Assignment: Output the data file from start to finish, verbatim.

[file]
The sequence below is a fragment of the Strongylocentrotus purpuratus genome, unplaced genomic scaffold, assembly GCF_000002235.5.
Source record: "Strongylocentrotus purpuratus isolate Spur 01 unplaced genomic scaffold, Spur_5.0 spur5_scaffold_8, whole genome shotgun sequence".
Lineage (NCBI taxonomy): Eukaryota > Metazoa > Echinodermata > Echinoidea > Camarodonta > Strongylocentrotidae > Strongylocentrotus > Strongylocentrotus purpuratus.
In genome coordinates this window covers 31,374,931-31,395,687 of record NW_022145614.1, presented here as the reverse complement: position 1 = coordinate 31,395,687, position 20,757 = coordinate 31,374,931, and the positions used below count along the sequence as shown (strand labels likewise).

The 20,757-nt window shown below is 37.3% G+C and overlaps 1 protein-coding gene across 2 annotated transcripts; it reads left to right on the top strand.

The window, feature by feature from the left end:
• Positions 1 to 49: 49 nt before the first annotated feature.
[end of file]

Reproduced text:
The sequence below is a fragment of the Strongylocentrotus purpuratus genome, unplaced genomic scaffold, assembly GCF_000002235.5.
Source record: "Strongylocentrotus purpuratus isolate Spur 01 unplaced genomic scaffold, Spur_5.0 spur5_scaffold_8, whole genome shotgun sequence".
Lineage (NCBI taxonomy): Eukaryota > Metazoa > Echinodermata > Echinoidea > Camarodonta > Strongylocentrotidae > Strongylocentrotus > Strongylocentrotus purpuratus.
In genome coordinates this window covers 31,374,931-31,395,687 of record NW_022145614.1, presented here as the reverse complement: position 1 = coordinate 31,395,687, position 20,757 = coordinate 31,374,931, and the positions used below count along the sequence as shown (strand labels likewise).

The 20,757-nt window shown below is 37.3% G+C and overlaps 1 protein-coding gene across 2 annotated transcripts; it reads left to right on the top strand.

The window, feature by feature from the left end:
• Positions 1 to 49: 49 nt before the first annotated feature.